With no intention to blaspheme (or adding to the recent intense discussion on H-Buddhism on the subject), I would appeal to a more nuanced look at one of the sources of Buddhist Sutras, namely the phenomenon of pratibhā, translated variably as “light, splendor, appearance, fitness, intelligence, presence, fitness of mind, audacity, thought, a founded supposition,” and last but not least “fancy and imagination.” In the context of Buddhist sutras, pratibhā or pratibhāna is sometimes interpreted as eloquence, an ability to persuade the audience through exceptional oratory skill, thus sometimes translated into Chinese as biancai 辯才. But with a closer look at the instances of pratibhā in the Buddhist texts, one may find that it is not so much an attempt to initiate a debate, an argument, or even a discussion. Rather, it refers in fact to one’s (not just the Buddha, but also the dhammakhathika-s) ability to conceive a brilliant and spontaneous idea, and only later to convey it (thus PTSD: paṭibhāṭi — to appear, to be evident, to come into one’s mind, to occur to one, to be clear”). It is more like the brilliant poetry, music and art created intuitively and spontaneously out of one’s creative impulse.

The Buddhists who are known for their pratibhā should thus be viewed as part the great Indic tradition of seers and poets, who have a long history of fantastic oral literature, with an abundance of works from the Vedas down to works of today which are most likely spontaneously composed or even improvised in situ. From the dawn of age, humankind has always marveled at such mysteriously beautiful works, which are brilliant at different levels. They appeal to us both at the level of intellect and at the level of the heart. There may be many explanations, but it appears to me that reasons often follow intuition, sensation and emotion when it comes to things which are “brilliant”.

The word “fantasy” itself has also a lot to tell. Although it has come to mean something unreal, illusory, and by extension, impossible, its original idea was in fact very close to the Indic pratibhā, namely, vision and poetic imagination. The focus is not what is impossible, but rather, what is possible in the human mind. It comes from the Greek word φαντασία which means “display, a visible marking”. In English, the Greek/Latin suffix -phany in “epiphany” and “theophany” is cognate with the verb φαντάζω “to make visible” which shares the same idea of revealing something which would translate into brilliance in mind of the audience or viewers.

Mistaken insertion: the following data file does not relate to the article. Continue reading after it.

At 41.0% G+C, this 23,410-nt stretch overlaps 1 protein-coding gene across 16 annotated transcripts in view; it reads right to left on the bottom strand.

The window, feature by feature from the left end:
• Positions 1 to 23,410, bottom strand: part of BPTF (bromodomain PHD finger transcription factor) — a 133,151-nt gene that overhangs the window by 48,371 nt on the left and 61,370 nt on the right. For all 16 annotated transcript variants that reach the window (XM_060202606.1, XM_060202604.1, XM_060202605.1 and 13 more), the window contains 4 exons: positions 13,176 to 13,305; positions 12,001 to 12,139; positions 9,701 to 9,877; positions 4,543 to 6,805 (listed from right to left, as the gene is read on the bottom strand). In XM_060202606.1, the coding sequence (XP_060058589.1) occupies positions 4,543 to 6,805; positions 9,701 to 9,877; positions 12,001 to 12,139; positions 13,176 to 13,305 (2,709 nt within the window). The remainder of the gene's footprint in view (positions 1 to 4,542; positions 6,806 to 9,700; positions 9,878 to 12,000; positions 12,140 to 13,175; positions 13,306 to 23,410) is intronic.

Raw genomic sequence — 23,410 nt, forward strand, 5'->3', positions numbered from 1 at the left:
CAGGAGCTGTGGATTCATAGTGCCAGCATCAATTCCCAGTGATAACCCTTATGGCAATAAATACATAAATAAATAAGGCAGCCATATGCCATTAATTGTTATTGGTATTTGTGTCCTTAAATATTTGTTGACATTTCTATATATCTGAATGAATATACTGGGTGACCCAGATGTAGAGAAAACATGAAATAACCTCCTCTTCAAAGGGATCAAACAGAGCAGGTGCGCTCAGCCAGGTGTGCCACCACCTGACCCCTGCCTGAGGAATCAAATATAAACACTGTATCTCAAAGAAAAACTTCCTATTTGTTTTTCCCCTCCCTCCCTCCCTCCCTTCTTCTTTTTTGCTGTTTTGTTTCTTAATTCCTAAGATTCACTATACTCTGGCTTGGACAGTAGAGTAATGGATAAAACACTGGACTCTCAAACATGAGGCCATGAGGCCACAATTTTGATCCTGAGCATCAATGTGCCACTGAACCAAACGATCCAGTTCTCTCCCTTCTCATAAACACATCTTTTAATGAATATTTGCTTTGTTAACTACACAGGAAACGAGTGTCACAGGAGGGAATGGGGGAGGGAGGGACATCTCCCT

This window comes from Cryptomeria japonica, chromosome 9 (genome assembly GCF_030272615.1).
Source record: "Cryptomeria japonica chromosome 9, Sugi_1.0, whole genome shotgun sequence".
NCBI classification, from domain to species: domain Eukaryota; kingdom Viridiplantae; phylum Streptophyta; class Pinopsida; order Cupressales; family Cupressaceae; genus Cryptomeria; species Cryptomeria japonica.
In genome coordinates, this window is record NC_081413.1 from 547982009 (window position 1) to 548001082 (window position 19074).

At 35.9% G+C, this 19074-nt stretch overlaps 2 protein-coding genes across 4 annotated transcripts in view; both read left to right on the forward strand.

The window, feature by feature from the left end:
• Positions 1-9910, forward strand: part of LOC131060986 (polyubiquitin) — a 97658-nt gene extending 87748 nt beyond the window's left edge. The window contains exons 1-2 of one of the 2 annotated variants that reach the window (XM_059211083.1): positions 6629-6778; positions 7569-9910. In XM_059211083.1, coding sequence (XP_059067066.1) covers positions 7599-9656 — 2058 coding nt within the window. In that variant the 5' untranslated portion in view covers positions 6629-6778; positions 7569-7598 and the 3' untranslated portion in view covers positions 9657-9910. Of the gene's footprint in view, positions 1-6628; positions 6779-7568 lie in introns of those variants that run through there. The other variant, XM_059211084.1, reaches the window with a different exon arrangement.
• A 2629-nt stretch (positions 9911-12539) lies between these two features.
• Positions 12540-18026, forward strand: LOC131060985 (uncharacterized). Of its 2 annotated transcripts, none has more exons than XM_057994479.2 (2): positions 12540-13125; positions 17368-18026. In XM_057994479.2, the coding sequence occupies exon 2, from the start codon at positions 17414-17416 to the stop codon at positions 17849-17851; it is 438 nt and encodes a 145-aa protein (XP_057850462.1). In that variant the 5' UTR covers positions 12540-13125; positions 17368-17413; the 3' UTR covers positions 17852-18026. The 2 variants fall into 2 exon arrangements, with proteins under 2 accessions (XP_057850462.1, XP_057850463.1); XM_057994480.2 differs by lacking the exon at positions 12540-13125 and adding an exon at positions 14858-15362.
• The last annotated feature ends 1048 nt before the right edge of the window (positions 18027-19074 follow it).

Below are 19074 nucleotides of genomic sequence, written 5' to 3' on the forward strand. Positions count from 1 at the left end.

The association of light and great ideas is both ancient and common, from the tradition of pratibhā to the proverbial light bulb in the head. An idea is bright when it allows the viewer come out of darkness, see things in their true color as the Diamond Sutra describes (見種種色), see how things are connected in ways that one has never imagined before.

The problem of the modern readers of Buddhist sutras concerns often the veracity of the things described therein. Is reincarnation real? Does one really develop supernatural powers in meditation? How about the Buddhist cosmos? Are all these compatible with our “scientific” view? The naive often want quick and simple answers and become confounded when presented any proximation of truth.

Modern readers often have an obsession with the “truth value” of everything, without the awareness of our constantly changing perception of the reality and the “truths” around us. Ideas which are not compatible with our ideas of the “real,” the “true,” and the “scientific,” are often discarded all too hastily. Scholars of the history of science demonstrate again and again how our scientific view is constantly evolving. But one thing that drives it forward relates often to the human imagination. We enjoy fictions and fantasy literature because they allow us to explore and experience the worlds which we have otherwise no access to. I am not asking the readers of Buddhist sutras to treat what they read as simply fiction and fantasy. Rather, I would say that even the non-Buddhists should appreciate the content of the Buddhist sutras as much as one would appreciate poetry, literature or even fiction and fantasy, if not more so. With appreciation and humility, it is not difficult to see the bright ideas the authors of Buddhist texts try to convey. They are fantastic. They reveal to us a world that is much greater than the one we are familiar with. They inspire and invite us to explore the vastness of the human mind.